The Need for Funding

Homeless shelters are molded by both the people that work there and the funding available in the state. HUD awarded $1.7 billion to support homeless assistance programs in 2014, a 5 percent cut from last year due to sequestration and flat funding from Congress.

When budget cuts are made, unessential programs are usually reduced. These areas can include mental health and substance abuse programs, many of the same programs that Alice Shapiro relied on.

Shapiro, a poet and playwright, was able to transfer out of shelters partly because of the additional aid offered in Ft. Lauderdale shelters. One of the three shelters she lived at between 2002 and 2005 offered social workers, counselors, and technology assistance. She said these resources, provided right on the premises, were necessary when surrounded by others dealing with similar situations.

“When you are in a dormitory with a lot of crazy or sad people, you are going to go through a lot of emotional things that no one can help you with,” she said.

The total support that Shapiro received is not always available. Nyghtstorm said the overall infrastructure of shelters is failing and that more emphasis needs to be placed on the emotional aspect of homelessness, not just the physical aspects.

“The programs look good on paper but in reality they don’t work,” he said.

Classes focusing on writing checks, keeping a budget and assessing a person’s emotional capabilities are essential. In addition, Nyghtstorm said more programs need to assist veterans and men, which are “abysmal” now.

The budget cuts for 2014 could pose a risk to these beneficial services that can help lift thousands out of homelessness. When federal programs decline, statewide programs are necessary to help fill in the gaps.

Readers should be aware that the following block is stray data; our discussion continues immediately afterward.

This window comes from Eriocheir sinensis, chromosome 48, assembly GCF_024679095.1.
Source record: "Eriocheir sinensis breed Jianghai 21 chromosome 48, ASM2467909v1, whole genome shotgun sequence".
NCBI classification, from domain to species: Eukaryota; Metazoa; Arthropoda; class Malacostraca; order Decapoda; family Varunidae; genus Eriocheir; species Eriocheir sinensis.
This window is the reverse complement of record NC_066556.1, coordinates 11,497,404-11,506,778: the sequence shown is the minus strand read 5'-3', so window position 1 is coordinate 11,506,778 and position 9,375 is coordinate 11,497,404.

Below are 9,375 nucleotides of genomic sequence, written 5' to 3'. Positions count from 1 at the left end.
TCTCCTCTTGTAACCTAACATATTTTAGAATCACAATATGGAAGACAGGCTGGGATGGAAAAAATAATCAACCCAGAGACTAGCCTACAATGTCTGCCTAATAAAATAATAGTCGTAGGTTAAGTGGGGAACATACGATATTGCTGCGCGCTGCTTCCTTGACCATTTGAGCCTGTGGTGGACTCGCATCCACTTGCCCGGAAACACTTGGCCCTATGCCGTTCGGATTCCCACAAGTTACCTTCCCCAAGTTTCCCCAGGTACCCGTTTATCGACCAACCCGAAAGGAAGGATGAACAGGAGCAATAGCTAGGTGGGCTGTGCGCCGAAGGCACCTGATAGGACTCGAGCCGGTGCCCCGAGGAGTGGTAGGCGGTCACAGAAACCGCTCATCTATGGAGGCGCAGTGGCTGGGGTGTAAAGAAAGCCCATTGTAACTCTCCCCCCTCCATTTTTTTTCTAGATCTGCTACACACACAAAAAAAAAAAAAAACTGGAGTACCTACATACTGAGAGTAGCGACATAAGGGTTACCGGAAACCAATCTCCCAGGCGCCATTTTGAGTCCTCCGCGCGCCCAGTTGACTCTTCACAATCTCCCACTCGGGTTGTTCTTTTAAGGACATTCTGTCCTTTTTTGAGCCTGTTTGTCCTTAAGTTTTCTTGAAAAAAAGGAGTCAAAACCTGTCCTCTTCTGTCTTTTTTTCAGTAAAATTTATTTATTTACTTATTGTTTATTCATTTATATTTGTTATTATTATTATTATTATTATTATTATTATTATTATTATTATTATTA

After her time in shelters and aided by a disability check from Social Security, Shapiro moved closer to family in Georgia. Her rental costs slowly increased and she looked for a solution.

In 2010, while discussing housing matters with mortgage loan lenders, she was told about the Georgia Dream Homeownership Program. She was accepted and provided with a $10,000 down payment which decreased the purchase price on a split-level three bedroom home to $60,000. This ultimately made her mortgage payments significantly less than her previous rental payments.

The small gift of $10,000 gave Shapiro the chance of owning a home once again after a four-year struggle with underemployment and mental strain. Now she is able to pursue her career creatively and has rediscovered a feeling of self-worth.

Life Isn’t a Suburbia

People enter a state of homelessness for various reasons. Some are faced with economic hardship, others choose the streets to avoid violence at home, and even more try to overcome mental health issues with minimal government assistance.

In a similar fashion, most have their own personal reason to fight for something better.

One unifying theme several of the respondents that spoke with was a committment to acceptance and education. Parents wanted their children to understand where they came from, and even though they didn’t have to face similar struggles, they wanted the children to be considerate of those that still do.

Nyghtstorm and his wife remind their children that they live in a bubble of good schools, a safe home, and loving parents.

“Life isn’t this suburbia that daddy put us in. It can be hard,” he explains to his children when detailing the struggle that homeless citizens face. “This is the hardcore truth of what a lot of Americans are dealing with.”

Williams takes a similar role with her five children. Although they are well-mannered, she worries that they take things for granted. But ultimately, she just wants to keep them from her upbringing.

“I don’t think they can fully understand what I went through. I hope they don’t have to,” she said.

Many of those that previously lived in shelters and on the streets who now live in their own homes have simplistic yet powerful definitions of homeownership. For many, it embodies a sense of security and a right that no one — whether a cop, a shelter attendant, or a landlord — can steal away.

Nyghtstorm said having a home makes him liberated and that after all of the adversity he has faced, he finally has a safety net.

“No one can take this from me,” he said.